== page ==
Assessment of cellularity, genomic DNA yields, and technical platforms for BRAF mutational testing in thyroid fine-needle aspirate samples

Authors


Abstract

BACKGROUND

BRAF mutation V600E (substitution Val600Glu) is a molecular signature for papillary thyroid carcinoma (PTC). Testing for BRAF mutation is clinically useful in providing prognostic prediction and facilitating accurate diagnosis of PTC in thyroid fine-needle aspirate (FNA) samples.

METHODS

This study assessed the correlation of cellularity with DNA yield and compared 2 technical platforms with different sensitivities in detection of BRAF mutation in cytologic specimens. Cellularity was evaluated based on groups of 10+ cells on a ThinPrep slide: 1+ (1-5 groups), 2+ (6-10 groups), 3+ (11-20 groups), and 4+ (> 20 groups). Genomic DNA was extracted from residual materials of thyroid FNAs after cytologic diagnosis.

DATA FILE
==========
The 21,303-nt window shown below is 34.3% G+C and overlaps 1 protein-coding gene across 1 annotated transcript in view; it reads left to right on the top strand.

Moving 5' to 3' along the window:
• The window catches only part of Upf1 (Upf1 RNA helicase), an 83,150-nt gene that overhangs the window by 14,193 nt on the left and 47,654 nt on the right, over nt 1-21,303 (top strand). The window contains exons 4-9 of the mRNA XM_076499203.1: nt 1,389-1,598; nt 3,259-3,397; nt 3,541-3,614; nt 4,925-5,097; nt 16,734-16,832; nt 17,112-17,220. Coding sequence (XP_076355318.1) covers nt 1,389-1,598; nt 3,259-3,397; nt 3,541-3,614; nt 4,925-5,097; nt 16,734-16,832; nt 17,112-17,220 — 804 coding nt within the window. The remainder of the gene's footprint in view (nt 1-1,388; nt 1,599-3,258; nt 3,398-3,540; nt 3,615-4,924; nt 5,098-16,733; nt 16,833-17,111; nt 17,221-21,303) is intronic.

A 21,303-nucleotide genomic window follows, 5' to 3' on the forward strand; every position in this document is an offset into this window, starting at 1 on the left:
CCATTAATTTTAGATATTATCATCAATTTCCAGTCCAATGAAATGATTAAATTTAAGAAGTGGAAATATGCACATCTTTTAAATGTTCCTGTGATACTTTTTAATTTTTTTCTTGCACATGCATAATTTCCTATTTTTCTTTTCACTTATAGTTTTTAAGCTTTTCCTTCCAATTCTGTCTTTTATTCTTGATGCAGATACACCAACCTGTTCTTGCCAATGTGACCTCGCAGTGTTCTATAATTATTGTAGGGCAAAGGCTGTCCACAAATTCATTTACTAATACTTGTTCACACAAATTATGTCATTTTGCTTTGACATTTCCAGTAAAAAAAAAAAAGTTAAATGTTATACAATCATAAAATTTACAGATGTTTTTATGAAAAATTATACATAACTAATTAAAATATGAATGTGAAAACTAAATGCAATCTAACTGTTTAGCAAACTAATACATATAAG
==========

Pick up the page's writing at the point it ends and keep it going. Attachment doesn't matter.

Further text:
RESULTS

Approximately 49% of thyroid FNA samples had low cellularity (1-2+). DNA yield is proportionate with increased cellularity and increased nearly 4-fold from 1+ to 4+ cellularity in cytologic samples. When applied to BRAF mutational assay, using a cutoff of 6 groups of follicular cells with 10+ cells per group, 96.7% of cases yielded enough DNA for at least one testing for BRAF mutation. Five specimens (11.6%) with lower cellularity did not yield sufficient DNA for duplicate testing. Comparison of Sanger sequencing to allele-specific polymerase chain reaction methods shows the latter confers better sensitivity in detection of BRAF mutation, especially in limited cytologic specimens with a lower percentage of malignant cells.

CONCLUSIONS

This study demonstrates that by using 6 groups of 10+ follicular cells as a cutoff, nearly 97% of thyroid FNA samples contain enough DNA for BRAF mutational assay. Careful selection of a molecular testing system with high sensitivity facilitates the successful conduction of molecular testing in limited cytologic specimens. Cancer (Cancer Cytopathol) 2014;122:114–22 © 2013 American Cancer Society.

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